Take for example the image above of the Dropbox website. There’s a primary colour of blue and white with two typefaces fonts and a single image.
2 . Easy Navigation
Your website should be designed in such a way that visitors can navigate between web pages with ease. Having intuitive navigation on your site is important to help visitors find what they’re looking for. They shouldn’t have to think too much about how to move from point A to point B. The whole process should be as frictionless as possible.
You can achieve smooth and easy navigation by implementing these tips into your web design:
- Keep your primary navigation bar (menu bar) simple and at the top of the page, clearly showing what the users will see when they click on a page (e.g “about”, “contact”, “Services”).
- Include a search bar near the top of your site so that users can search for specific keywords.
- Add a navigation bar at the footer of your site.
- Add breadcrumbs on each page (except your homepage) to track the user’s journey on each page and make it easy for them to retrace their steps if need be.
- Include links within your page copy and clearly state where those links lead to.
- Don’t offer too many navigation options per page, remember simplicity is key.
- Arrange your website pages in a basic wireframe map (pyramid order). Your homepage should be at the top, with each linked page forming the next layer. It’s best to keep your map at a maximum of three levels or layers.
3 . Visuals
Remember when we said your website needs to engage your audience? Well, this is where visuals come in. These can be in the form of static images, illustrations, infographics, memes, videos, GIFs and screenshots. Web users have short attention spans and presenting them with an endless line of text will make it more difficult for them to understand what the company has to offer.
A well-designed website will incorporate visuals, especially product screenshots to tell what the product is all about and what to expect without the lengthy technical descriptions. While visuals help to keep your site from looking boring, you don’t want to overdo it. Only add images and videos where needed, just enough to keep the website lively.
4 . Consistent Branding
Your logo, iconography, colour schemes, backgrounds, tone of writing and fonts used on all your web pages should be the same. Maintaining a consistent look and feel across all your pages helps with branding and user experience. This is not to say that all your pages should have the same layout but rather to create specific layouts for different types of pages. For example, each product description page can have one type of layout, and your FAQ pages should have their specific layout. This will make it easier for users to understand the type of information they’ll find on each page.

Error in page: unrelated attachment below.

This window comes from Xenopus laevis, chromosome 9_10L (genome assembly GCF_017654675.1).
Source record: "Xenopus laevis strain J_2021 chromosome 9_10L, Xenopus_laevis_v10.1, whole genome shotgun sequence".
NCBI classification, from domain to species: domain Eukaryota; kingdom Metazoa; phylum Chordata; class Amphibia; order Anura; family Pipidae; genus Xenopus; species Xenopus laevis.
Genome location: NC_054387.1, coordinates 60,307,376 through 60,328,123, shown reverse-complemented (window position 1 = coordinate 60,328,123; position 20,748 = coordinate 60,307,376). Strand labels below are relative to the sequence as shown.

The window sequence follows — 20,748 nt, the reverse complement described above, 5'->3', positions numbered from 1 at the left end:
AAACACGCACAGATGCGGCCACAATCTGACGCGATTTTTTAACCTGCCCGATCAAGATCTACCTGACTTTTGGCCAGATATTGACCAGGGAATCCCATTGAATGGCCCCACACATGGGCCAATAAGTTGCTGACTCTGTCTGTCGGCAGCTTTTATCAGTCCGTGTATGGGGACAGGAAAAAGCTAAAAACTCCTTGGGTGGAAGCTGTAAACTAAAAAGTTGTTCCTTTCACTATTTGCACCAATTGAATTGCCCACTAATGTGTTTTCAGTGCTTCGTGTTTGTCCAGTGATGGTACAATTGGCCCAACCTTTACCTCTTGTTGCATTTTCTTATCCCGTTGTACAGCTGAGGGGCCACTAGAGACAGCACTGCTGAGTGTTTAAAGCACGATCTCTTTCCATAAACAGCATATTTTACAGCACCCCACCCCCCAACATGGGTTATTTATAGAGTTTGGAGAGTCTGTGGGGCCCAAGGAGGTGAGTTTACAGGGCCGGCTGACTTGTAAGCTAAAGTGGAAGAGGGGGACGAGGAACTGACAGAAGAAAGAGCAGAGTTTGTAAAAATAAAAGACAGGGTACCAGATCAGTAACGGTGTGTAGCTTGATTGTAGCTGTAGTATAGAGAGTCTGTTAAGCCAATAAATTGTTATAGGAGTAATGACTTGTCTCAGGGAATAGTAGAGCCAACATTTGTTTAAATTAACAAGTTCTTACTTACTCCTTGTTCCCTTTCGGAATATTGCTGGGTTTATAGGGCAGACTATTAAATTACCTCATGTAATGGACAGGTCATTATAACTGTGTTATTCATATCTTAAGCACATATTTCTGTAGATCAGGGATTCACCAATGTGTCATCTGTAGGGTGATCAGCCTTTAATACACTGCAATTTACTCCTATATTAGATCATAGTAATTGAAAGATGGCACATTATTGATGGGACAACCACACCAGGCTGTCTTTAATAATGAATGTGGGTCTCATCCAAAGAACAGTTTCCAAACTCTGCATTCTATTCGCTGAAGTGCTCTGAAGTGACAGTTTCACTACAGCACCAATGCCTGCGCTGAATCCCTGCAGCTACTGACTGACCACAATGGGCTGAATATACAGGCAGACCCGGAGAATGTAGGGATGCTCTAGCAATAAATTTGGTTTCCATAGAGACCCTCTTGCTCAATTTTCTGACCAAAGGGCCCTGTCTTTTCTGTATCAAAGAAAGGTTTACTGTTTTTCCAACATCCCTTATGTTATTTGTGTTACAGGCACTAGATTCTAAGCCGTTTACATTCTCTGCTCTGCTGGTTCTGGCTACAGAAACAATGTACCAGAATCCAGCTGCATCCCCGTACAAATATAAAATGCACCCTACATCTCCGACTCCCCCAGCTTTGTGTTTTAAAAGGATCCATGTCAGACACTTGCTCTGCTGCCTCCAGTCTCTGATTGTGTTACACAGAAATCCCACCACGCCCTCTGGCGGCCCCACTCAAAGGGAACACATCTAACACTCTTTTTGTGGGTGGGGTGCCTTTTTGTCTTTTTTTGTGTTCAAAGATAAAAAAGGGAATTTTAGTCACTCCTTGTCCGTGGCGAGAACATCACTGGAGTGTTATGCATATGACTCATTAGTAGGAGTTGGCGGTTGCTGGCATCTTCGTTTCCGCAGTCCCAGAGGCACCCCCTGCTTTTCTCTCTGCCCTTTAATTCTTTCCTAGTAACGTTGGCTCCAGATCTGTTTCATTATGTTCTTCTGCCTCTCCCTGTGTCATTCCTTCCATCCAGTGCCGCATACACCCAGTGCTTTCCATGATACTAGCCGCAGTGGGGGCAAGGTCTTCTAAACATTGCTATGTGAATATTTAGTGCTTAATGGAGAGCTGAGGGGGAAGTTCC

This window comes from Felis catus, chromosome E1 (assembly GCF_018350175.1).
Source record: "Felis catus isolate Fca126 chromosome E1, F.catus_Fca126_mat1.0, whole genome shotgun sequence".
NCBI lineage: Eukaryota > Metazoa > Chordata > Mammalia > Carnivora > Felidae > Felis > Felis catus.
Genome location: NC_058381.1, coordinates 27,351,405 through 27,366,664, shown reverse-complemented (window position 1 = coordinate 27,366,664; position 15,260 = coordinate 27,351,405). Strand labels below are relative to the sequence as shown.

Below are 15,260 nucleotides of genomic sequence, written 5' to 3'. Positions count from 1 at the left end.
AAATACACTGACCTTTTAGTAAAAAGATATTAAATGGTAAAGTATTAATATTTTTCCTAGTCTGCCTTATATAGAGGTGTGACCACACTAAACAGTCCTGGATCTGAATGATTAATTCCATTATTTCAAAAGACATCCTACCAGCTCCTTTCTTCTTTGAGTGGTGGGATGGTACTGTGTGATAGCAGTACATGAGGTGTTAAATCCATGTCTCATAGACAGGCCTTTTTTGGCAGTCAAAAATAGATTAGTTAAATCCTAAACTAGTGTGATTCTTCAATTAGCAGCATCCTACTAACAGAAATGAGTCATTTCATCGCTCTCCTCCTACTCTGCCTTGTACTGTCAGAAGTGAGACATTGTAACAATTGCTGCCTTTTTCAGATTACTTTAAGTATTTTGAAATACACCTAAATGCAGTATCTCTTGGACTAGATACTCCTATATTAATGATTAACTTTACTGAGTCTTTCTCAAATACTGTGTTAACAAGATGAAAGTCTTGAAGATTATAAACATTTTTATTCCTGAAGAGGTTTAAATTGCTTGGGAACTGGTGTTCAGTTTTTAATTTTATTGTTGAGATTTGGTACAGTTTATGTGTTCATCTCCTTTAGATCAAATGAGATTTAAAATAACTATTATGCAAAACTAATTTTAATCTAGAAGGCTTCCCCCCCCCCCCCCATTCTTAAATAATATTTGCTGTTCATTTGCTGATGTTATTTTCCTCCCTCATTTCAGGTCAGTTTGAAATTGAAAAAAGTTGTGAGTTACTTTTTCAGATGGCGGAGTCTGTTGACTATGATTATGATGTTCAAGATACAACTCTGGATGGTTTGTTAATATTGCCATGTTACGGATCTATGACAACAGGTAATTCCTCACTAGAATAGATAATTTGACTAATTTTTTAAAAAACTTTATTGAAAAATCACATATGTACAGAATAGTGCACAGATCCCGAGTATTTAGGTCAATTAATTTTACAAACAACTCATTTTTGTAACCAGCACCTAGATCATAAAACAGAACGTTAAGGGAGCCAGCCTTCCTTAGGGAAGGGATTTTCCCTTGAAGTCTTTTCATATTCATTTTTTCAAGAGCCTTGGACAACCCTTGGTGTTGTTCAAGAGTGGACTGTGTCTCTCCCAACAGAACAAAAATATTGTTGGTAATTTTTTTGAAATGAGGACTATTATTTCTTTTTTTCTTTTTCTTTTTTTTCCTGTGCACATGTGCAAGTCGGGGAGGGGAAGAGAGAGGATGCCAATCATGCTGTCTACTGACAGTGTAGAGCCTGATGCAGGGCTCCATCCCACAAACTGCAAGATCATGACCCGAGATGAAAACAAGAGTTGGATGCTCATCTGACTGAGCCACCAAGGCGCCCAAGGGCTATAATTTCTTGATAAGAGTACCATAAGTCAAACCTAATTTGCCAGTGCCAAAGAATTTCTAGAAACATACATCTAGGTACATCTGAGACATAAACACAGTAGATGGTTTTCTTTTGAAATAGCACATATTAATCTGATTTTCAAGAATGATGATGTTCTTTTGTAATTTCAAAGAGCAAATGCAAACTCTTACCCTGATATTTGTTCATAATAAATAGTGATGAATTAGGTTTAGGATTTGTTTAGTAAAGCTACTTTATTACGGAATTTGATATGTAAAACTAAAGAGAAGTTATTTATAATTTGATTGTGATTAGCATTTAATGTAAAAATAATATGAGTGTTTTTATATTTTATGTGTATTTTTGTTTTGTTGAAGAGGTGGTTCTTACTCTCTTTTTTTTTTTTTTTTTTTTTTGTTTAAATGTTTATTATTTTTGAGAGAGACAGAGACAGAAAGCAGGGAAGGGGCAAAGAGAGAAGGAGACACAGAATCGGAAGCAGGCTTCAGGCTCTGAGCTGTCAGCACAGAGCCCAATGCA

5 . Responsive and Mobile-Friendly Design
About 54% of internet users browse the net from their mobile devices such as tablets and smartphones phones and about 93% of users have reportedly left a website because it did not load properly on their mobile device. Now just imagine that more than 90% of visitors that came to your site went back frustrated because they could not access it properly on their device, not only does that affect your bounce rate and SEO ranking, but you’re also losing money from these potential customers.
This reason is why you need to create a responsive and mobile-friendly device. The goal of creating a responsive website is to ensure that the website structure is highly flexible, this will enable the contents on the site to automatically resize and reshuffle itself to fit the dimensions of any device the visitor is using. To achieve this, you can either create a special mobile site or use a mobile-friendly HTML template while designing your website.
In addition to having a mobile-friendly website, it’s important to also test your website’s compatibility with other browsers. You most likely have only viewed your website from Google Chrome, but do you know what it would look like on Firefox, Bing, Safari or Opera mini? There might not be much difference but you won’t notice any if you don’t test it out.
6 . Accessibility
Web accessibility simply means making your website usable or operable by anyone, even people with disabilities or certain physical challenges that may affect their browsing experience. As a web designer, it is your job to consider this set of people in your UX plan. From the site structure to both written and visual content. You can achieve web accessibility by implementing the following:
- Use contrasting colours to help people with visual impairments. It will be difficult for them to identify text from the background colour if there’s not enough contrast.
- In addition to colours, make use of text labels, bold or underlined text, and patterns to communicate visual cues.
- Add “keyboard” navigation, so that people with motor disabilities can use the “tab” button on a keyboard to scroll through pages on your website.
7 . Conventionality
There are certain conventions we’ve grown accustomed to seeing over time such as
- Placing the logo on the top left, centre or right part of a page.
- Making the logo clickable, to always take users back to the home page
- Placing the main navigation button on the top left or right of a page.